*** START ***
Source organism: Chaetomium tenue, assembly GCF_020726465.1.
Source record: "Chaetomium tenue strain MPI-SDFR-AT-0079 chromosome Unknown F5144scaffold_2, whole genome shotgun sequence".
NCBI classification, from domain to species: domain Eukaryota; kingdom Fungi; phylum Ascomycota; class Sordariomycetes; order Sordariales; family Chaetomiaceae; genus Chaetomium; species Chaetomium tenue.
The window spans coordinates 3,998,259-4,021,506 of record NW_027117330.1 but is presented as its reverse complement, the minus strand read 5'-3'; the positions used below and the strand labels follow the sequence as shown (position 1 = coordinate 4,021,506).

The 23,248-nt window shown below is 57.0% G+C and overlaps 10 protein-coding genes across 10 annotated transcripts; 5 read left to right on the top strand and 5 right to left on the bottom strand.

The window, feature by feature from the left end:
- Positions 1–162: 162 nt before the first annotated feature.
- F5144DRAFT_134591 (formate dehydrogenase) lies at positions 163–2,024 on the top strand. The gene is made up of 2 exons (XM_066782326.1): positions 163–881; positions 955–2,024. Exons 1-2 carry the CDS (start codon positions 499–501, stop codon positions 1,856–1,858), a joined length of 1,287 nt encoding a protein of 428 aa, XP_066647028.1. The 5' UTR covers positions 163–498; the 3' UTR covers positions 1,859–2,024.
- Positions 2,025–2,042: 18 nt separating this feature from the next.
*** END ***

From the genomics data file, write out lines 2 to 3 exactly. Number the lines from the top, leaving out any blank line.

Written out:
Source record: "Chaetomium tenue strain MPI-SDFR-AT-0079 chromosome Unknown F5144scaffold_2, whole genome shotgun sequence".
NCBI classification, from domain to species: domain Eukaryota; kingdom Fungi; phylum Ascomycota; class Sordariomycetes; order Sordariales; family Chaetomiaceae; genus Chaetomium; species Chaetomium tenue.